By E.J. Gordon
Last Saturday night, we were at one of our co-ed dinners, men on one side discussing their usual: sports, food, business, gastrointestinal issues … while the women were on the other side discussing our usual: mama drama, fashion, local politics, and, of course, sex.
One girlfriend said under her breath, “Bring it in, Ladies.” We leaned in, and she said, “So he’s been wanting to try this new thing for us in bed, but I don’t want to. It’s gross. What should I do?”
One of the women responded immediately, “Just try it! I mean, do you just do the same thing all of the time? Don’t you want to spice it up a bit?”
Another friend felt differently. She said, “Don’t do anything you don’t want to do. If you say ‘no’ — he just has to respect that.”
We all began talking simultaneously, debating the pros and cons of entering in a situation in the bedroom that’s new and different. This one question opened up an entire discussion among us, because all of us had been in that situation … sometimes even on the other side of it, but we’d been there nonetheless.
Whether it’s porn, toys, bondage, role playing, polyamory, fetishes, or just a different position, we’d all at least had The Conversation with our partners, current or former.
So what happens in a marriage when one partner is just dying to do something different sexually, and the other draws a line?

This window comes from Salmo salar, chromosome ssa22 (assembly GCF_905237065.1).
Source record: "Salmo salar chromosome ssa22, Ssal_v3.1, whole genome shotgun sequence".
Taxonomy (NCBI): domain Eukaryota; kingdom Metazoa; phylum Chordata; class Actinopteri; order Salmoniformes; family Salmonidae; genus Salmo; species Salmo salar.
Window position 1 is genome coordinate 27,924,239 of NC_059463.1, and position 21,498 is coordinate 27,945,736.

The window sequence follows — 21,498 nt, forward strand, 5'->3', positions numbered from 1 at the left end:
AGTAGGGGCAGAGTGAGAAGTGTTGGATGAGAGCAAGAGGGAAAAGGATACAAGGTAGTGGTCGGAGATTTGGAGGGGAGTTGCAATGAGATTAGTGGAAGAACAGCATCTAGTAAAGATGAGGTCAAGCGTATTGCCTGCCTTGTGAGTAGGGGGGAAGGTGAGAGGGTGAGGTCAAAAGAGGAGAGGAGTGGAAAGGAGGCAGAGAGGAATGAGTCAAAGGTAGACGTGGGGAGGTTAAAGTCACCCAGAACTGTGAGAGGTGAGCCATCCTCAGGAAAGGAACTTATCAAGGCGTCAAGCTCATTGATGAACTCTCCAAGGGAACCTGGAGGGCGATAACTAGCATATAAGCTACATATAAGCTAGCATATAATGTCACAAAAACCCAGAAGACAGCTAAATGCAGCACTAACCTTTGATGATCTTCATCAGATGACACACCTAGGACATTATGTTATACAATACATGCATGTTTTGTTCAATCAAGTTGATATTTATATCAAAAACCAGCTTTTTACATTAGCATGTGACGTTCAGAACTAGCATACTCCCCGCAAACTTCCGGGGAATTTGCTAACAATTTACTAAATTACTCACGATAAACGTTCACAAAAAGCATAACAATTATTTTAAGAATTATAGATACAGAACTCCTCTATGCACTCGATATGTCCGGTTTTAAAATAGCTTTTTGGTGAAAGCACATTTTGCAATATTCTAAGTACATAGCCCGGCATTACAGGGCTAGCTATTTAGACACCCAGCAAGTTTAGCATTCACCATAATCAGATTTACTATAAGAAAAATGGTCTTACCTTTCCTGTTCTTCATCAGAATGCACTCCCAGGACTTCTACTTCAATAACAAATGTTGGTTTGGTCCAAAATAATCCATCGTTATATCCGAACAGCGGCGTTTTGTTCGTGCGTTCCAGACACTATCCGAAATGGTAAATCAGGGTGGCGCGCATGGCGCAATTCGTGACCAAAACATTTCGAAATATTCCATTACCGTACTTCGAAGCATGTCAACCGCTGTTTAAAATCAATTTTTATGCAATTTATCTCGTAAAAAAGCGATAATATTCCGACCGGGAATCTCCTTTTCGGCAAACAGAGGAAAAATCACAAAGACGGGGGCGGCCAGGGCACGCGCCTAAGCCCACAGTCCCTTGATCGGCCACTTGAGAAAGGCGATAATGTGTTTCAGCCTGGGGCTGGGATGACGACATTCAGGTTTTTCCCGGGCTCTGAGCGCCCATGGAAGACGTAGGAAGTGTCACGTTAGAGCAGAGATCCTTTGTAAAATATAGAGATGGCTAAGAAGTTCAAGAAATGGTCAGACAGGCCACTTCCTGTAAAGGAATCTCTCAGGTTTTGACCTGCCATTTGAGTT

I mean, obviously, the line isn’t crossed without permission; this isn’t the Cave-Man Era. But do spouses have an obligation to be open-minded about each other’s desires?
When are we being reasonable to draw the line, and when are we being close-minded, or even a little selfish?
In 1983’s wonderful tearjerker Terms of Endearment, John Lithgow’s character complains to Debra Winger’s character that his wife has an injury that precludes them from having sex because she can’t bear his weight. When Debra Winger asks if the wife can’t just be “on top” — he says she refuses.
When it comes to some of the examples I mentioned above, it seems so black and white. But, when it comes to regular old positions, all of a sudden Lithgow’s character has the audience’s “permission” to participate in an affair. Now clearly it’s not the same, because at least in the case of my friend, they were still having sex.
Thinking about it that way, though, one spouse’s “line drawn” might be the other’s justification for dissatisfaction and maybe even adultery.
If a wife won’t have sex with her husband anymore, is it okay for him to step out? If a wife won’t blow his trumpet, is it okay for him to find another player every now and then?
Obviously married people made vows, and a simple, “That position’s not in my wheelhouse,” should not be the end of a committed, faithful marriage. And unless the couple has some sort of open marriage arrangement, lines are lines, and that’s that.
That said, in a healthy marriage, people spend a lot of time trying to make their spouses happy. Whether it’s making their favorite dinner, buying them a coveted piece of jewelry, or simply handing them their towel when they turn off the shower, we put forth effort. Should this stop in the bedroom because it’s something that doesn’t come naturally?
I’ve often wondered about this:
I don’t want to be a selfish lover and only do things that I want to do, but I’m not sure I want to do things I DON’T want do do either … is it selfish of me to draw my lines?
And how do I know the difference between being obstinate and just honoring my own boundaries?